5 lessons I learnt building a competitive dragon boat club

About 10 years ago my husband and I decided to start a dragon boat racing crew. We’d been part of some of the most competitive crews, both locally and internationally and we’d enjoyed every minute of a team environment.

When we arrived back in Australia, we decided to set up a club and build a crew from the ground up. Today we are one of the most competitive dragon boat racing crews in Australia with over 100 members.

At a job interview I attended a little while ago, I recalled a learning opportunity I’d had in my sporting life to support my ability to undertake the new role. My prospective team lead rolled his eyes, as if because my experience had been in a dragon boat that it meant less. Upon reflection, I fundamentally disagree. Why couldn’t I take what I’d learnt through running a large sporting crew of independent adults into the workplace, why couldn’t this be part of what made me a good team member and a leader.

Today, I am an Agile Delivery Coach with a background in Program Management, that can be another blog another time perhaps.

Here are the five lessons I learnt building one of the fastest dragon boat racing crews in Australia, that I take to work with me:

1. Honest feedback – then and there (anything else is insincere)

Why do we have a habit of shying away from giving feedback? I wonder if it’s because we don’t practice enough (reference annual reviews), or if we’re scared of the consequences?

In sport we provide feedback then and there. It’s applicable at the time, it’s contextual and it is directly related to the team objective: make the boat go fast. Feedback should be no different in the workplace. Why can’t we provide it to our teams at the time, considering our organisational goals, contextually and such that it is implementable, then and there?

They will hear you, really hear you if you are being truthful, honest and speaking from the heart about a goal they share.

2. Lead with love

Empathy, in its most simple form is awareness of the feelings of others, it is the link between yourself and other people. Your behaviour around this will give the team the confidence they need to follow you. Take care of them, nurture them, be honest with them. It is OK to genuinely care about the welfare of your team, to protect them. Once they know that what they see in you is what they get from you, they will always know you’re being authentic and they will be there for you.

I am fiercely passionate about the welfare of my crew, and they know it. They also know that I have high expectations of their focus, behaviour and attitude toward each other.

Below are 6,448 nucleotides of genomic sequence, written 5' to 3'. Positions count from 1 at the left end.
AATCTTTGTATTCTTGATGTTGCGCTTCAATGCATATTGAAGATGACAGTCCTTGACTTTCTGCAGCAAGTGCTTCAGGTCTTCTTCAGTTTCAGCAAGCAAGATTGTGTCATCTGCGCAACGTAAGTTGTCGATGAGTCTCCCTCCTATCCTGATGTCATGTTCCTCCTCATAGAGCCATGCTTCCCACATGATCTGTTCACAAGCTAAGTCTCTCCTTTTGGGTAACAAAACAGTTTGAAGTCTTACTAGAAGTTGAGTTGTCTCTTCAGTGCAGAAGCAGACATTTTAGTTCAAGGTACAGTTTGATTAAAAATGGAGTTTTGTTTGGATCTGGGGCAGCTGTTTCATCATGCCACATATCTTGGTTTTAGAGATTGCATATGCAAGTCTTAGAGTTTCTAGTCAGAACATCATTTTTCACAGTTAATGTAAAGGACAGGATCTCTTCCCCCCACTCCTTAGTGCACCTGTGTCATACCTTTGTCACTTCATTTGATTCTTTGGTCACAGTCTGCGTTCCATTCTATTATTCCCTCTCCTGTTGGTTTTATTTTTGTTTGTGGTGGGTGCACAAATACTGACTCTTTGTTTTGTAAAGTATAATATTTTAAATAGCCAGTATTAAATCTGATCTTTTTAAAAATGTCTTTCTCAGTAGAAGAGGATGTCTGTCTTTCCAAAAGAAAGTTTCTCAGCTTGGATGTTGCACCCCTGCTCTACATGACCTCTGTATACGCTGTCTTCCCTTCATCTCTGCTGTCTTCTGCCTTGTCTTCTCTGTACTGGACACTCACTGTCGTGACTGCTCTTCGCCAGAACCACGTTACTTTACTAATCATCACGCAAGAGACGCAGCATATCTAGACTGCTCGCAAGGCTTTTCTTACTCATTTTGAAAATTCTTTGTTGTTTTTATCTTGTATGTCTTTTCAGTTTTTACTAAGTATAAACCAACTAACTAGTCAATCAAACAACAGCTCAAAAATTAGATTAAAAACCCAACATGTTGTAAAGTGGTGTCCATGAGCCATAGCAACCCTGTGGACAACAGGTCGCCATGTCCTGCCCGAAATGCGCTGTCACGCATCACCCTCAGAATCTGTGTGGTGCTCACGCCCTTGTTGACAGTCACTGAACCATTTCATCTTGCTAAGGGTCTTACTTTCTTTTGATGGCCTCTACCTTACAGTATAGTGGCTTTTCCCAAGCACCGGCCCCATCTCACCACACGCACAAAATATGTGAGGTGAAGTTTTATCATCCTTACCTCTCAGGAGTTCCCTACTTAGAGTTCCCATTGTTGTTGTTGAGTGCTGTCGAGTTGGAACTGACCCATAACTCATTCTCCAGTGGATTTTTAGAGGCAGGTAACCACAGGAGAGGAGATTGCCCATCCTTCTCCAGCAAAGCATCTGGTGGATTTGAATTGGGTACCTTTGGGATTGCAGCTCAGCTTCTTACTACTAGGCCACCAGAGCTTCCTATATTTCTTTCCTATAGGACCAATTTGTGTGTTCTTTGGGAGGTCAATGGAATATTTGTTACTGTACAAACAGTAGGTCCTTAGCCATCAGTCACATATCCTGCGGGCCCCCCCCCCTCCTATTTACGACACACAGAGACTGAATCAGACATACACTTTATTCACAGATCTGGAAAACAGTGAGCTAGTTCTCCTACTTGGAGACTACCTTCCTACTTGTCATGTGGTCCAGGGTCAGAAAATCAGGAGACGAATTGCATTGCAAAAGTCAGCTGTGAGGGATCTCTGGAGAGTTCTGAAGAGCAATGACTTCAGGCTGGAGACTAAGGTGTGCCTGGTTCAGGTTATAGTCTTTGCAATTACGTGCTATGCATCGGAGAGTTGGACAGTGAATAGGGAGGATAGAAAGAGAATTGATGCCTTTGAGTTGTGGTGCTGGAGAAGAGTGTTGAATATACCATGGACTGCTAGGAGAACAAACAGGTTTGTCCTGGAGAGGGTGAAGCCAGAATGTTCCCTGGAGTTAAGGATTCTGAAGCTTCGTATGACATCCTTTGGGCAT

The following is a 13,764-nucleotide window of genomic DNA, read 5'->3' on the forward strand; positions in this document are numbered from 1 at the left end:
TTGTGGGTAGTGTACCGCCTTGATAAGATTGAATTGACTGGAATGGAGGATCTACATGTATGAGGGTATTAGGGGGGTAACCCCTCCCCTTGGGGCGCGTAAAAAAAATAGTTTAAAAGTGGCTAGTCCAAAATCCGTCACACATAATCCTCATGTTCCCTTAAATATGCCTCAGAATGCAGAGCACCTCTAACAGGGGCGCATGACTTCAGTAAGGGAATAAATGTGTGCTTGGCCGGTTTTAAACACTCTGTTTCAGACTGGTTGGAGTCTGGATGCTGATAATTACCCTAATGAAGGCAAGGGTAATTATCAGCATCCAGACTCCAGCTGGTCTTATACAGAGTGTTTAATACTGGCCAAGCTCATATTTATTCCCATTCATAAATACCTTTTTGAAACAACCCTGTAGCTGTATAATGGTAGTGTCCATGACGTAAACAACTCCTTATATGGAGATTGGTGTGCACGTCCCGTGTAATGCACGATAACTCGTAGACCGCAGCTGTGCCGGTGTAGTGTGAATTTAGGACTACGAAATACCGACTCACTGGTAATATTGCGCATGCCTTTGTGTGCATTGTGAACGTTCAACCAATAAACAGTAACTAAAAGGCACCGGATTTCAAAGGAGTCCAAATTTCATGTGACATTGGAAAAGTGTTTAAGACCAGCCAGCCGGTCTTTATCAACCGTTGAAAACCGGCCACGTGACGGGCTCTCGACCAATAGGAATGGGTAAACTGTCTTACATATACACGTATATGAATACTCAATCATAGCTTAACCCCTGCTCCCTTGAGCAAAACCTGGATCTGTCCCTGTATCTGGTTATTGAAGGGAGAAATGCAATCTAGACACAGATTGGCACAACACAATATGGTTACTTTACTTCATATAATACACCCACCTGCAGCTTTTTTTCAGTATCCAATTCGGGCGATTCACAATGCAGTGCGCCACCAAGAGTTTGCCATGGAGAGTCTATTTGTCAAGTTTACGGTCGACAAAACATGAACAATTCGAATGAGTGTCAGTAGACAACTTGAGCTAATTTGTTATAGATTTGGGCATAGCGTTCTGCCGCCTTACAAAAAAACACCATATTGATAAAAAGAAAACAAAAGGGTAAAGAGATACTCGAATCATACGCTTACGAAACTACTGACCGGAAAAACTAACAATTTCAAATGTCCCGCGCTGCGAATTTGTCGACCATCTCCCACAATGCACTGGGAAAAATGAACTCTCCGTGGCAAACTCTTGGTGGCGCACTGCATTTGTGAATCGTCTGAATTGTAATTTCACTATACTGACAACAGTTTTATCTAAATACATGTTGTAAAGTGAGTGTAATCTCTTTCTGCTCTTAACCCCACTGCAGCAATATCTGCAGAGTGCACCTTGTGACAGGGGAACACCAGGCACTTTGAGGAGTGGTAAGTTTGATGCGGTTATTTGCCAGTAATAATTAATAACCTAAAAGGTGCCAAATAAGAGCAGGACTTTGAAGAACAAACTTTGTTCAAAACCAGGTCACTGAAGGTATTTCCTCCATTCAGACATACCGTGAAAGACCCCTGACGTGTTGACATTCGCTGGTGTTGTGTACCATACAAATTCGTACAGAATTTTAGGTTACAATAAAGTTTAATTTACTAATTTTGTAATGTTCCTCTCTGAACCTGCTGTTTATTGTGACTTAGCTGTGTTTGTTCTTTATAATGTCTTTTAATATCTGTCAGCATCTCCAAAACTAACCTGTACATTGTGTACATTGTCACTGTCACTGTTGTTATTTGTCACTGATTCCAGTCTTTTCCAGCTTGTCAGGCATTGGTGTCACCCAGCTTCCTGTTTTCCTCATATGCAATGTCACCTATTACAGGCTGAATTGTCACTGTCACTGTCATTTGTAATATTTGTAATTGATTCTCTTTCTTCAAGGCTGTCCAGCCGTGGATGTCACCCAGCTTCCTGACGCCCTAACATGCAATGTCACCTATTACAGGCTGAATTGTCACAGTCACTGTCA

3. Instil bravery – all the time

In all our team members we instil bravery, strength and belief that anything is possible. We do this through creating a secure place for our team to learn, fail (or succeed) and try again. It is only through this process that we get the best out of them. Bravery doesn’t mean that we don’t feel fear. Fear of failure or disappointment can be a driver, but when that driver stops us taking risks or trying something new, we lose opportunities.

As we move to a world where teams are encouraged to lead themselves, tap into the greatness of minds and experience instead of being ‘told’ what to do through management roles, we will only be successful if we can provide our teams with a place to try.

4. Be a servant leader, but back yourself

Arrogance is unattractive, unrequired and counteractive. Too many environments I’ve worked in expect arrogance to get ahead. Your manager sees you stick your head above everyone else, boom you’re in. My success has been through my ability to push my team forward, all the time. Your personal endeavours or achievements alone will never make your team or organisation great as a whole. If you truly believe in your team, they will follow you, they will listen and learn from you.

When external influences become challenging to manage, as a leader move forward by fortifying yourself with the confidence your team has in you.

5. Ladies – Show them what big dreams can do

Our women’s crew is very dear to my heart (and are currently placed top 4 in the world). As a coach of this crew I’ve seen a power, confidence and competitive nature come through in our ladies where often, in today’s society women are discouraged from being too competitive or aggressive.

I’ve seen many women in my sporting team grapple with managing and processing competitive desires. Is it OK to allow feelings to flow? Women make great program managers, we make great people managers, we make great leaders. We do this because we feel, and where we feel comfortable enough, we follow these feelings supporting our teams; its ok to feel feelings, use them to help read people, understand situations and grow your teams.

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